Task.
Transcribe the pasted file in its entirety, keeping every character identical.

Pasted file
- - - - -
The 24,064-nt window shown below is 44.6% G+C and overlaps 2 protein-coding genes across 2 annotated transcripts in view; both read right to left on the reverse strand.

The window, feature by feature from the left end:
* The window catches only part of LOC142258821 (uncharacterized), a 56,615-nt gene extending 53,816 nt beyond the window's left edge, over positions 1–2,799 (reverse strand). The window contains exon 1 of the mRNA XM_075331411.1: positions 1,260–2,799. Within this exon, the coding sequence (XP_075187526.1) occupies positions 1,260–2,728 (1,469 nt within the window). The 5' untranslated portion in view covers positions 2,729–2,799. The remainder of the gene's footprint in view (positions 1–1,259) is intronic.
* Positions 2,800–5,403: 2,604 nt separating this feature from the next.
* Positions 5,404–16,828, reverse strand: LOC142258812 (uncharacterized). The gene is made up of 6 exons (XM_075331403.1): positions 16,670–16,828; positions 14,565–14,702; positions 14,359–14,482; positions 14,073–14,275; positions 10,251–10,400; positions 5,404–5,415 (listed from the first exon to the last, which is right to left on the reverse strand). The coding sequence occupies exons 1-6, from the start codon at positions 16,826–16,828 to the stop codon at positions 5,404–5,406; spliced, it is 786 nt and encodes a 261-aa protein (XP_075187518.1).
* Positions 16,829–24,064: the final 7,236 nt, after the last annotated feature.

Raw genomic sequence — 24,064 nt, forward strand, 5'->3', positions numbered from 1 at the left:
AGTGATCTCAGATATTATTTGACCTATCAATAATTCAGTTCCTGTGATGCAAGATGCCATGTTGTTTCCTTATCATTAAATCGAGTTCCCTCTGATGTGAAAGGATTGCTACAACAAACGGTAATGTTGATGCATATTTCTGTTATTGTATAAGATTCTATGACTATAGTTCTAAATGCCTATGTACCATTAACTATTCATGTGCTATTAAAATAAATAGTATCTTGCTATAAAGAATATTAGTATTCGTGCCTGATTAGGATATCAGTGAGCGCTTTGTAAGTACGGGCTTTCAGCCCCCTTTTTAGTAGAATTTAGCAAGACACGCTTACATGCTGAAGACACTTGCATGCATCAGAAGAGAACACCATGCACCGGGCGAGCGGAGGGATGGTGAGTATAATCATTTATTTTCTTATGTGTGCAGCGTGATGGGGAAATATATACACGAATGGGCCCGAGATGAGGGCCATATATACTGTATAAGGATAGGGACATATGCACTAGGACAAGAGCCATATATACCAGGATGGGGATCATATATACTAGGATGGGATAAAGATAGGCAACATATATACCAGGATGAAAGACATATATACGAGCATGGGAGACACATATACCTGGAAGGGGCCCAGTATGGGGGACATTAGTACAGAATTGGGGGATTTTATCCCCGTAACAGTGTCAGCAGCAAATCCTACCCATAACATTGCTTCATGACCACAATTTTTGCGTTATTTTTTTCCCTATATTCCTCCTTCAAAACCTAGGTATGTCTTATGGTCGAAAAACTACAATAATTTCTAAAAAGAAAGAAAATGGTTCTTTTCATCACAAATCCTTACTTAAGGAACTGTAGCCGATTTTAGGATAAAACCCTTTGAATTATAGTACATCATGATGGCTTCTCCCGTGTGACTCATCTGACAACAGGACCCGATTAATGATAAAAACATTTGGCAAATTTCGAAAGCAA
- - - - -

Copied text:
The 24,064-nt window shown below is 44.6% G+C and overlaps 2 protein-coding genes across 2 annotated transcripts in view; both read right to left on the reverse strand.

The window, feature by feature from the left end:
* The window catches only part of LOC142258821 (uncharacterized), a 56,615-nt gene extending 53,816 nt beyond the window's left edge, over positions 1–2,799 (reverse strand). The window contains exon 1 of the mRNA XM_075331411.1: positions 1,260–2,799. Within this exon, the coding sequence (XP_075187526.1) occupies positions 1,260–2,728 (1,469 nt within the window). The 5' untranslated portion in view covers positions 2,729–2,799. The remainder of the gene's footprint in view (positions 1–1,259) is intronic.
* Positions 2,800–5,403: 2,604 nt separating this feature from the next.
* Positions 5,404–16,828, reverse strand: LOC142258812 (uncharacterized). The gene is made up of 6 exons (XM_075331403.1): positions 16,670–16,828; positions 14,565–14,702; positions 14,359–14,482; positions 14,073–14,275; positions 10,251–10,400; positions 5,404–5,415 (listed from the first exon to the last, which is right to left on the reverse strand). The coding sequence occupies exons 1-6, from the start codon at positions 16,826–16,828 to the stop codon at positions 5,404–5,406; spliced, it is 786 nt and encodes a 261-aa protein (XP_075187518.1).
* Positions 16,829–24,064: the final 7,236 nt, after the last annotated feature.

Raw genomic sequence — 24,064 nt, forward strand, 5'->3', positions numbered from 1 at the left:
AGTGATCTCAGATATTATTTGACCTATCAATAATTCAGTTCCTGTGATGCAAGATGCCATGTTGTTTCCTTATCATTAAATCGAGTTCCCTCTGATGTGAAAGGATTGCTACAACAAACGGTAATGTTGATGCATATTTCTGTTATTGTATAAGATTCTATGACTATAGTTCTAAATGCCTATGTACCATTAACTATTCATGTGCTATTAAAATAAATAGTATCTTGCTATAAAGAATATTAGTATTCGTGCCTGATTAGGATATCAGTGAGCGCTTTGTAAGTACGGGCTTTCAGCCCCCTTTTTAGTAGAATTTAGCAAGACACGCTTACATGCTGAAGACACTTGCATGCATCAGAAGAGAACACCATGCACCGGGCGAGCGGAGGGATGGTGAGTATAATCATTTATTTTCTTATGTGTGCAGCGTGATGGGGAAATATATACACGAATGGGCCCGAGATGAGGGCCATATATACTGTATAAGGATAGGGACATATGCACTAGGACAAGAGCCATATATACCAGGATGGGGATCATATATACTAGGATGGGATAAAGATAGGCAACATATATACCAGGATGAAAGACATATATACGAGCATGGGAGACACATATACCTGGAAGGGGCCCAGTATGGGGGACATTAGTACAGAATTGGGGGATTTTATCCCCGTAACAGTGTCAGCAGCAAATCCTACCCATAACATTGCTTCATGACCACAATTTTTGCGTTATTTTTTTCCCTATATTCCTCCTTCAAAACCTAGGTATGTCTTATGGTCGAAAAACTACAATAATTTCTAAAAAGAAAGAAAATGGTTCTTTTCATCACAAATCCTTACTTAAGGAACTGTAGCCGATTTTAGGATAAAACCCTTTGAATTATAGTACATCATGATGGCTTCTCCCGTGTGACTCATCTGACAACAGGACCCGATTAATGATAAAAACATTTGGCAAATTTCGAAAGCAA